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Julian Reingold on Argentinian Sustainable Fashion


Argentinian journalist Julian Reingold just published an article titled "Back to the roots" where he highlights the challenges Argentina is facing with sustainable fashion.

The Latin American market is very unique and heterogeneous. The current global COVID-19 crisis has also hit the fashion industry very hard. These factors make the development of sustainable fashion in Argentina difficult.

Julian Reingold is a journalist born in Argentina in 1988. He holds a BA in Sociology from the University of Buenos Aires (UBA) and is currently a student of MSc in Environment and Sustainable Development at University College London (UCL).

The global fashion industry is failing due to the coronavirus pandemic and subsequent lockdowns. Production orders were canceled, garment factories stood still, retail stores closed down, and many workers lost their livelihood.

One of the positive after the crisis is the new focus of designers and brands towards more sustainability. They understand the necessity to find means of producing clothing locally, fairly, ethically, and sustainably.


“The current global crisis has also hit the fashion industry: the era of luxury and fashion weeks are over. Consumption will continue, but betting on more traditional and locally rooted alternatives."

 - Jasmine Ruiz Diaz, Latin American fashion and tradition researcher at King's College London

 

peru traditional outfit


Julian Reingold showcases projects that protect local artisans. One of them is the ancestral initiative from designer Camila Orué in Carapeguá, about 80 kilometers from Asunción, the capital and largest city of Paraguay.

Weavers produce garments with horizontal and vertical looms using traditional Paraguayan fabrics such as poyvi, which in Guaraní means 'twisting cotton'.


"This clothing initiative aims to safeguard original techniques while respecting the rural lifestyle of the communities with which it works. [...] In Paraguay, the lack of institutional support for the use of environmental certifications persists. This affects the promotion of the development of products such as organic cotton."

 - Julian Reingold, Argentinian journalist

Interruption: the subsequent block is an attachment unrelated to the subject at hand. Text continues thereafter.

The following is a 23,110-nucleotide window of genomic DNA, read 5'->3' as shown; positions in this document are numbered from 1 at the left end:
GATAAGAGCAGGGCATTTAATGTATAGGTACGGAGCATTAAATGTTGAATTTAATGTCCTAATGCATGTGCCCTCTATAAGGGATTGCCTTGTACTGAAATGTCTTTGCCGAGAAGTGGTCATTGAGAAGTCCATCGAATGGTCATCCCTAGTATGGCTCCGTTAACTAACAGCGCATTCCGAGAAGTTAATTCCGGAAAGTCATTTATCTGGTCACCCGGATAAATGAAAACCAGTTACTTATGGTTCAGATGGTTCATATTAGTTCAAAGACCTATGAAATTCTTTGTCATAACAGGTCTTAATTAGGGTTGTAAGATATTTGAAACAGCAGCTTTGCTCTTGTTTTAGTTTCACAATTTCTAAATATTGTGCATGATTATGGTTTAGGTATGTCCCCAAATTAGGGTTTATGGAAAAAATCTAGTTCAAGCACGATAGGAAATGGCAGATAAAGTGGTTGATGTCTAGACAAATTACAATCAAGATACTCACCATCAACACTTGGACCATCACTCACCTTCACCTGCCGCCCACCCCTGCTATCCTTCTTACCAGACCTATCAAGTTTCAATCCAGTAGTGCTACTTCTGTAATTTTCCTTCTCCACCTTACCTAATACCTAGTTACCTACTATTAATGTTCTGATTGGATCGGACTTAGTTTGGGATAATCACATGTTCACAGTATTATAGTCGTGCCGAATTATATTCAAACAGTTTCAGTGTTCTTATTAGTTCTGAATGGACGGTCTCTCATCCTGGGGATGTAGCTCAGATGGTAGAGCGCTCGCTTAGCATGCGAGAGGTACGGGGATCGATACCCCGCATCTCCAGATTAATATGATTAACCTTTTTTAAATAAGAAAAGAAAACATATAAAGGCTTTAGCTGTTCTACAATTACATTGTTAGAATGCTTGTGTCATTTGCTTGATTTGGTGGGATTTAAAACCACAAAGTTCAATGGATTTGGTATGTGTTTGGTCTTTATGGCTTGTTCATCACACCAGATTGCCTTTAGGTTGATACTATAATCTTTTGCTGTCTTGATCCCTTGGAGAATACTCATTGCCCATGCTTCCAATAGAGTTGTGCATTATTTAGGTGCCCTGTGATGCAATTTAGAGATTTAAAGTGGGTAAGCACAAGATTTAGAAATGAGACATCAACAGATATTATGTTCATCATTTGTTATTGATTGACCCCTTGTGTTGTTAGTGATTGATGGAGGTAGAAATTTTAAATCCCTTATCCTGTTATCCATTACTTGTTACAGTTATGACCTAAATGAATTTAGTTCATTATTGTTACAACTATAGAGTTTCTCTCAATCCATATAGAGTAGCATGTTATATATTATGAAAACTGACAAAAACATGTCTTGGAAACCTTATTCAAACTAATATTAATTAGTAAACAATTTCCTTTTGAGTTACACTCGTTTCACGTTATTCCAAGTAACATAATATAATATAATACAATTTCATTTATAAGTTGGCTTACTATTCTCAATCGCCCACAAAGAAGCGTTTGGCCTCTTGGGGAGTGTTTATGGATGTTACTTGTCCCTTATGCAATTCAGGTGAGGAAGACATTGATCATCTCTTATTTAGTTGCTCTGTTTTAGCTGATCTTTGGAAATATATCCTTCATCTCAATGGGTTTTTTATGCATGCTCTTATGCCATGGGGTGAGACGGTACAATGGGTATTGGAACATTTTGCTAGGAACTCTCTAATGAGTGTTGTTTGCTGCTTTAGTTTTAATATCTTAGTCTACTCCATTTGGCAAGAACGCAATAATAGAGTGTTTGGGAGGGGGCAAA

paraguay red dress


Fashion is the second-largest polluter globally after the oil industry. It creates large amounts of waste, pollution, and carbon emissions. It's also responsible for massive deforestation, plastic microfiber pollution, destruction of ecosystems, the killing of animals, and endangering human health.

The global apparel and footwear industry accounts for 8% of the world’s carbon emissions, almost as much as the total for the whole of Europe, as reported by the 2019 Fashion Transparency Index.

16.9 million tons of used textile wastes are generated every year in the United States, as reported by the Environmental Protection Agency (EPA). Every year, half a million tons of plastic microfibers are dumped into the ocean, the equivalent of 50 billion plastic bottles.

The fashion industry produces 17-20% of all wastewater worldwide, according to the World Bank. 20,000 liters of water are needed to produce one kilogram of cotton, the equivalent of a T-shirt, and one pair of jeans, according to the World Wildlife Fund (WWF).

 

fast fashion



Fortunately, organizations such as the Latin American International Sustainable Fashion Movement (MOLA) work very hard to promote slow fashion as an alternative to fast fashion.

Designers think carefully how much clothing they want to produce each year. They allow artisans to determine the price of each garment and prevent sweatshop-like working conditions in workshops.


“The Latin American market is heterogeneous, however, we continue to have a strong influence that what comes from outside is good. I will not wear a local garment because this does not generate status. The fact of selling you something because it is supposedly in fashion you are going to believe that you belong to a certain stratum, and if I also sell it to you super cheap you are going to say 'why not?'. The consumer has the power to help multinationals or defend local producers.”

 - Valentina Suárez, MOLA Director, as told to One Earth

 

sustainable fashion pin


In the United-States, 88% of consumers prefer shopping for fast fashion, followed by consumers in Europe (46%), India (25%), and China (21%). The most popular fast-fashion retailers in the world are Uniqlo (21%), H&M (18%), and Zara (18%), according to recent studies.

Fast fashion was created to answer consumers' demand for stylish and affordable clothing. The rise of fast fashion over the last 20 years confirms the industry's response to consumers' want for convenience, new trends, and low prices.

It's time to quit fast fashion. As consumers, we have the power to drive change in the global fashion industry. We choose the clothes we buy and who we support with our money.

Fast fashion will never be sustainable. Let's shift towards a more ethical and responsible way to produce and consume clothes.

Read the article titled "Back to the roots" from Julian Reingold on oneearth.org.

About the Author: Alex Assoune

Alex Assoune Alex Assoune (MS) is a global health and environmental advocate. He founded Panaprium to inspire others with conscious living, ethical, and sustainable fashion. Alex has worked in many countries to address social and environmental issues. He speaks three languages and holds two Master of Science degrees in Engineering from SIGMA and IFPEN schools.


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